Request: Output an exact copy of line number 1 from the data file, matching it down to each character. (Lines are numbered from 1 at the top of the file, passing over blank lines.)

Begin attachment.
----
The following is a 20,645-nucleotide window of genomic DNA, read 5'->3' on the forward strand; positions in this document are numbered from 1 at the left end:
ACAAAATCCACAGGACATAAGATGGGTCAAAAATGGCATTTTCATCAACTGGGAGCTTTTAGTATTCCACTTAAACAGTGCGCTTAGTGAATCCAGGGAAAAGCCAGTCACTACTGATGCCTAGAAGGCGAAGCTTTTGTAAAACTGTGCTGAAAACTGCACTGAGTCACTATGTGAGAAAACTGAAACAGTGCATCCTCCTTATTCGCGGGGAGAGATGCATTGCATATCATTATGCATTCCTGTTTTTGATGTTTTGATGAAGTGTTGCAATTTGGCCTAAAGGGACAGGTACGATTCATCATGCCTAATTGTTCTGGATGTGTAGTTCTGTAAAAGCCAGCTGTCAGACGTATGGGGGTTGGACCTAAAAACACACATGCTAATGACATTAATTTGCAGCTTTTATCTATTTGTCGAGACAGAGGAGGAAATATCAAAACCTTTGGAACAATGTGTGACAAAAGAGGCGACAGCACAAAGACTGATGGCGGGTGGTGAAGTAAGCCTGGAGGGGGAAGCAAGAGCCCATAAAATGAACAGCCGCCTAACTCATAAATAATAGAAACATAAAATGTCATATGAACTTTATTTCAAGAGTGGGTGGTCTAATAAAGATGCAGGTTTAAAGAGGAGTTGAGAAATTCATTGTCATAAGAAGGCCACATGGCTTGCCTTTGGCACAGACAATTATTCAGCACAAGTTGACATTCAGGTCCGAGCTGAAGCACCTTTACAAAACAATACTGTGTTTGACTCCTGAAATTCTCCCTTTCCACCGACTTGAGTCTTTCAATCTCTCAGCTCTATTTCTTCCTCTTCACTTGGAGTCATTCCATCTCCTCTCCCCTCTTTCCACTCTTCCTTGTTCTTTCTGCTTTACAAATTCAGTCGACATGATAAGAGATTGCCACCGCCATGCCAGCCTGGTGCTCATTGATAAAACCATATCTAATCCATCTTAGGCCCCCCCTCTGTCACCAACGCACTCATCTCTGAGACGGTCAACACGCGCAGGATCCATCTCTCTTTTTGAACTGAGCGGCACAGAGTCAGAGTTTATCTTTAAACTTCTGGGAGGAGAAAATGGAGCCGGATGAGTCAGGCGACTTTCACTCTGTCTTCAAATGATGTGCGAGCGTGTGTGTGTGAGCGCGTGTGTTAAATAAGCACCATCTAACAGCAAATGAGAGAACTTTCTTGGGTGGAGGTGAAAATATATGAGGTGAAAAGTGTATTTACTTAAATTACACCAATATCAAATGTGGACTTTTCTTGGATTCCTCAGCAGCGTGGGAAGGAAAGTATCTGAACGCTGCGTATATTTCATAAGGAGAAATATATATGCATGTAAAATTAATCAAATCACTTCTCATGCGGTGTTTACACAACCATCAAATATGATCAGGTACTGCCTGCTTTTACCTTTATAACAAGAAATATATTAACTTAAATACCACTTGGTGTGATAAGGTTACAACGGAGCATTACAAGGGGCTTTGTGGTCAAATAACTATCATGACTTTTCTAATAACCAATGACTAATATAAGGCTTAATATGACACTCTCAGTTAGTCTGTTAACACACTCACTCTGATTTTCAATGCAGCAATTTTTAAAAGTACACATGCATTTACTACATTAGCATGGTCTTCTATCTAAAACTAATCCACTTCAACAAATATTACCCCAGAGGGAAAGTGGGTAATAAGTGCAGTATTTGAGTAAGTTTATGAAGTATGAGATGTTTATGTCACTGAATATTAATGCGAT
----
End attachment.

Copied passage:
The following is a 20,645-nucleotide window of genomic DNA, read 5'->3' on the forward strand; positions in this document are numbered from 1 at the left end: